Amazon CEO Jeff Bezos penned his final shareholder letter before handing off to Andy Jassy.
- In Amazon shareholder letter, Bezos says AWS targeting 'specialized databases for specialized workloads'
- Amazon Prime has more than 100 million members; Bezos outlines tips to teach high standards
- Amazon CEO Jeff Bezos' 2017 annual letter: What decision-makers can learn
Here are the highlights:
AWS customer value creation was $38 billion in 2020. Bezos' ballpark math goes like this:
AWS is challenging to estimate because each customer's workload is so different, but we'll do it anyway, acknowledging up front that the error bars are high. Direct cost improvements from operating in the cloud versus on premises vary, but a reasonable estimate is 30%. Across AWS's entire 2020 revenue of $45 billion, that 30% would imply customer value creation of $19 billion (what would have cost them $64 billion on their own cost $45 billion from AWS). The difficult part of this estimation exercise is that the direct cost reduction is the smallest portion of the customer benefit of moving to the cloud. The bigger benefit is the increased speed of software development – something that can significantly improve the customer's competitiveness and top line. We have no reasonable way of estimating that portion of customer value except to say that it's almost certainly larger than the direct cost savings. To be conservative here (and remembering we're really only trying to get ballpark estimates), I'll say it's the same and call AWS customer value creation $38 billion in 2020.
Amazon Prime value per subscriber is $630. Here's that math based on time is money.
We offer low prices, vast selection, and fast delivery, but imagine we ignore all of that for the purpose of this estimate and value only one thing: we save customers time.
Customers complete 28% of purchases on Amazon in three minutes or less, and half of all purchases are finished in less than 15 minutes. Compare that to the typical shopping trip to a physical store – driving, parking, searching store aisles, waiting in the checkout line, finding your car, and driving home. Research suggests the typical physical store trip takes about an hour. If you assume that a typical Amazon purchase takes 15 minutes and that it saves you a couple of trips to a physical store a week, that's more than 75 hours a year saved. That's important. We're all busy in the early 21st century.
So that we can get a dollar figure, let's value the time savings at $10 per hour, which is conservative. Seventy-five hours multiplied by $10 an hour and subtracting the cost of Prime gives you value creation for each Prime member of about $630. We have 200 million Prime members, for a total in 2020 of $126 billion of value creation.
Bezos will focus on a new vision for employee success. He said:
Despite what we've accomplished, it's clear to me that we need a better vision for our employees' success. We have always wanted to be Earth's Most Customer-Centric Company. We won't change that. It's what got us here. But I am committing us to an addition. We are going to be Earth's Best Employer and Earth's Safest Place to Work.
In my upcoming role as Executive Chair, I'm going to focus on new initiatives. I'm an inventor. It's what I enjoy the most and what I do best. It's where I create the most value. I'm excited to work alongside the large team of passionate people we have in Ops and help invent in this arena of Earth's Best Employer and Earth's Safest Place to Work. On the details, we at Amazon are always flexible, but on matters of vision we are stubborn and relentless. We have never failed when we set our minds to something, and we're not going to fail at this either.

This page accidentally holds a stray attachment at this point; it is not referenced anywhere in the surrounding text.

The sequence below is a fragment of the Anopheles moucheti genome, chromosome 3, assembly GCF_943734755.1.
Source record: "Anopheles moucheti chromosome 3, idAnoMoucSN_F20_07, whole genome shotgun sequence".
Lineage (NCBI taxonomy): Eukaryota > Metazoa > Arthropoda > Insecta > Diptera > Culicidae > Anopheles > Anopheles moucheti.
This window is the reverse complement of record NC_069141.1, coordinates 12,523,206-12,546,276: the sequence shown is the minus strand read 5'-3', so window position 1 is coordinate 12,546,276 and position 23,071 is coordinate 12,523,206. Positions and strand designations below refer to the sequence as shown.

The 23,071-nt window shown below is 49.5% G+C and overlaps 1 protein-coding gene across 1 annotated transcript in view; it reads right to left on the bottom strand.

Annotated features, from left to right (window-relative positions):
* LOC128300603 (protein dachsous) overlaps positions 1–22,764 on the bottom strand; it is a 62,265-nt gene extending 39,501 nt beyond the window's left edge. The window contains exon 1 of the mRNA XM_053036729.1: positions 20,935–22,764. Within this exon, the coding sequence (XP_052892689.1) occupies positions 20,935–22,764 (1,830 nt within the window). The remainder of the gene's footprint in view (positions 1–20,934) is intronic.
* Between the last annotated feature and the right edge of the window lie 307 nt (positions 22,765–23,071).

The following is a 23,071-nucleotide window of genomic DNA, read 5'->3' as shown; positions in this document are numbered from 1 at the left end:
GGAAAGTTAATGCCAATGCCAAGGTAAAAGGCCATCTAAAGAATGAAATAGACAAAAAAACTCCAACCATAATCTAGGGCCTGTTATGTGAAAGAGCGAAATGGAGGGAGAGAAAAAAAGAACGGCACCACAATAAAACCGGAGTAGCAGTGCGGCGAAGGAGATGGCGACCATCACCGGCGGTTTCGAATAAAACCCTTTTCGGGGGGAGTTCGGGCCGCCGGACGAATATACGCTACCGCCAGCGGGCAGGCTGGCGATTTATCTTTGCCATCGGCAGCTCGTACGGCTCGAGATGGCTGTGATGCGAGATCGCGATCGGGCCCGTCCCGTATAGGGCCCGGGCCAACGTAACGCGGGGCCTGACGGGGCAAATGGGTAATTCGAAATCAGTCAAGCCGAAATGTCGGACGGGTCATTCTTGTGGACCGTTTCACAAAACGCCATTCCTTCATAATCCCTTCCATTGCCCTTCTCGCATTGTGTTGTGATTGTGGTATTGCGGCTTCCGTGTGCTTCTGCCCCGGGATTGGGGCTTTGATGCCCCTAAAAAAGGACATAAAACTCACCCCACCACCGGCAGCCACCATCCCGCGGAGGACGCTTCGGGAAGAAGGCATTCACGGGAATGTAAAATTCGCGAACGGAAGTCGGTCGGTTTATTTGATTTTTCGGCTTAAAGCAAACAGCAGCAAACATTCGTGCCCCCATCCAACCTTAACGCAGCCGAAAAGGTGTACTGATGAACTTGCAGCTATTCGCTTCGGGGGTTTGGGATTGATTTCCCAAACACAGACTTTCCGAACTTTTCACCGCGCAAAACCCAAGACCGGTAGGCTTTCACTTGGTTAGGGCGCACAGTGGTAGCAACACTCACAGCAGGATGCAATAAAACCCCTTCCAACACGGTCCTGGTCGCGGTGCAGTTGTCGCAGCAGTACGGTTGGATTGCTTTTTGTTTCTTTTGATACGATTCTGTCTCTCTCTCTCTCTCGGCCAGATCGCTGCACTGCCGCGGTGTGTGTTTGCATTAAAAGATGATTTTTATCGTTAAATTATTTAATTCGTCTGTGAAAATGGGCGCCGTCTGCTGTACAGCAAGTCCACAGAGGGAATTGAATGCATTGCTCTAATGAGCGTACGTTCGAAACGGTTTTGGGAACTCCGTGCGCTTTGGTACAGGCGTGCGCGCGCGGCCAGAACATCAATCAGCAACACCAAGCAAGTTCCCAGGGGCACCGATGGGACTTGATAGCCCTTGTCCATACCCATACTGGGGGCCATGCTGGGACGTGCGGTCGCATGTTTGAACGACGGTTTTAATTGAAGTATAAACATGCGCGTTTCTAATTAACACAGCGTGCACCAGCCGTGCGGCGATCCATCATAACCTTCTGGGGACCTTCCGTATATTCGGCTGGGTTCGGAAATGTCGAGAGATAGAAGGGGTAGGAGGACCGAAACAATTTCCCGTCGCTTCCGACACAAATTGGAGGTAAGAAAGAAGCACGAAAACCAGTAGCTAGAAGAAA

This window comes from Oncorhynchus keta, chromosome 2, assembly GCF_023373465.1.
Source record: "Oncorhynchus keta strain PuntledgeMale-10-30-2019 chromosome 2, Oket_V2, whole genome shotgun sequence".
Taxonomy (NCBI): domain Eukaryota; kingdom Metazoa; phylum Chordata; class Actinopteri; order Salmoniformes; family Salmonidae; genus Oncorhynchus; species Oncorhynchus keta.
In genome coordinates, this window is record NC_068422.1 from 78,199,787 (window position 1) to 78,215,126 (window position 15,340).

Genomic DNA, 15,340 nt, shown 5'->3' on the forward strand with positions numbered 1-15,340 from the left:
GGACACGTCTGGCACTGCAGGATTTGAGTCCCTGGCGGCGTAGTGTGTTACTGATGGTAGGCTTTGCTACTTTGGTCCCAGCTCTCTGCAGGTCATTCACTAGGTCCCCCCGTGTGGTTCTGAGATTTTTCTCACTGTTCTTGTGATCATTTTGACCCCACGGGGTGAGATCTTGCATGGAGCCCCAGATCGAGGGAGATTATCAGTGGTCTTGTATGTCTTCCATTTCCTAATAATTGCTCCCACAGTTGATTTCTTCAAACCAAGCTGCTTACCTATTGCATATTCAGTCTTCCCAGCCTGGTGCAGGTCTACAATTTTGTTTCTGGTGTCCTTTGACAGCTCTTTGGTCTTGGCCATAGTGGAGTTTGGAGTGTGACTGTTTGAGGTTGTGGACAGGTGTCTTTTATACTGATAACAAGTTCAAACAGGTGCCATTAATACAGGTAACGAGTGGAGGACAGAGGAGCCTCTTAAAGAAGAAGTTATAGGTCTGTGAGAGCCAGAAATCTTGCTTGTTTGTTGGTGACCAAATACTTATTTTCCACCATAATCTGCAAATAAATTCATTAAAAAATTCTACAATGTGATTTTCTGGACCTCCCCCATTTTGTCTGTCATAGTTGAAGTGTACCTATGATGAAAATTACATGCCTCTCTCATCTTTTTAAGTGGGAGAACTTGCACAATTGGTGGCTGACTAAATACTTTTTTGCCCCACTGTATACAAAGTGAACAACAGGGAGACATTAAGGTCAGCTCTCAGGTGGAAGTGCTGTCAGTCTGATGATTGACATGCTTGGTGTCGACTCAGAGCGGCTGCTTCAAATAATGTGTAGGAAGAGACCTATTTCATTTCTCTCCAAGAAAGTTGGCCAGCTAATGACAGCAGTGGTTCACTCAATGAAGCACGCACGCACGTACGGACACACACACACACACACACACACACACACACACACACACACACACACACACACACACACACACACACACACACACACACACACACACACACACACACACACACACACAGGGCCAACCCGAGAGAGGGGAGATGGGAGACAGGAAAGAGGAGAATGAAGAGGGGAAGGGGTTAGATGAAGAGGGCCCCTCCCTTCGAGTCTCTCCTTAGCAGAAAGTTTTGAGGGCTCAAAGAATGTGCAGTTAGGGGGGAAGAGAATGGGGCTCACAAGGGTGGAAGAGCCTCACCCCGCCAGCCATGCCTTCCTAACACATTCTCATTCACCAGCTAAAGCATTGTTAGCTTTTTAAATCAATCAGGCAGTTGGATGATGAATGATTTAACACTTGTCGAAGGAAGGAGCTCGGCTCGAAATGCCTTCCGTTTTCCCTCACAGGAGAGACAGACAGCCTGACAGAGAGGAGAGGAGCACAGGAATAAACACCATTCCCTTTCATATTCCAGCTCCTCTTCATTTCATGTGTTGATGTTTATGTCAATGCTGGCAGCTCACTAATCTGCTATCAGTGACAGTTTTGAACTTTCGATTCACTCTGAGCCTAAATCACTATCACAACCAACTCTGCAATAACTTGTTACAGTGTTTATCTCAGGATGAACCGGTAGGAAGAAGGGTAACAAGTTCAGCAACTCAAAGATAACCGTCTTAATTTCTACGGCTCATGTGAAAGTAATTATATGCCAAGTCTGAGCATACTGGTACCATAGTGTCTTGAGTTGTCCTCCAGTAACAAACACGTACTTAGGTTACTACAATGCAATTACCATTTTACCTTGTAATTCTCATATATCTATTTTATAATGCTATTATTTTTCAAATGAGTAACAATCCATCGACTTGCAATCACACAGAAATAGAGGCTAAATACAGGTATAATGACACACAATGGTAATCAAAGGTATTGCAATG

Amazon is using algorithms and data science to improve workplace safety. Bezos said that 40% of Amazon's work-related injuries are musculoskeletal disorders (MSDs) such as strains and sprains from repetitive motions. These injuries tend to occur the first six months of an employee's tenure.
Aside from training and coaching, Amazon outlined the following data approach to safety:
We're developing new automated staffing schedules that use sophisticated algorithms to rotate employees among jobs that use different muscle-tendon groups to decrease repetitive motion and help protect employees from MSD risks. This new technology is central to a job rotation program that we're rolling out throughout 2021.
Our increased attention to early MSD prevention is already achieving results. From 2019 to 2020, overall MSDs decreased by 32%, and MSDs resulting in time away from work decreased by more than half.
We employ 6,200 safety professionals at Amazon. They use the science of safety to solve complex problems and establish new industry best practices. In 2021, we'll invest more than $300 million into safety projects, including an initial $66 million to create technology that will help prevent collisions of forklifts and other types of industrial vehicles.
Bezos doesn't want Amazon to be typical. There's an interesting passage that talks about democracies and even references a marriage.
We all know that distinctiveness – originality – is valuable. We are all taught to "be yourself." What I'm really asking you to do is to embrace and be realistic about how much energy it takes to maintain that distinctiveness. The world wants you to be typical – in a thousand ways, it pulls at you. Don't let it happen.
You have to pay a price for your distinctiveness, and it's worth it. The fairy tale version of "be yourself" is that all the pain stops as soon as you allow your distinctiveness to shine. That version is misleading. Being yourself is worth it, but don't expect it to be easy or free. You'll have to put energy into it continuously.
The world will always try to make Amazon more typical – to bring us into equilibrium with our environment. It will take continuous effort, but we can and must be better than that.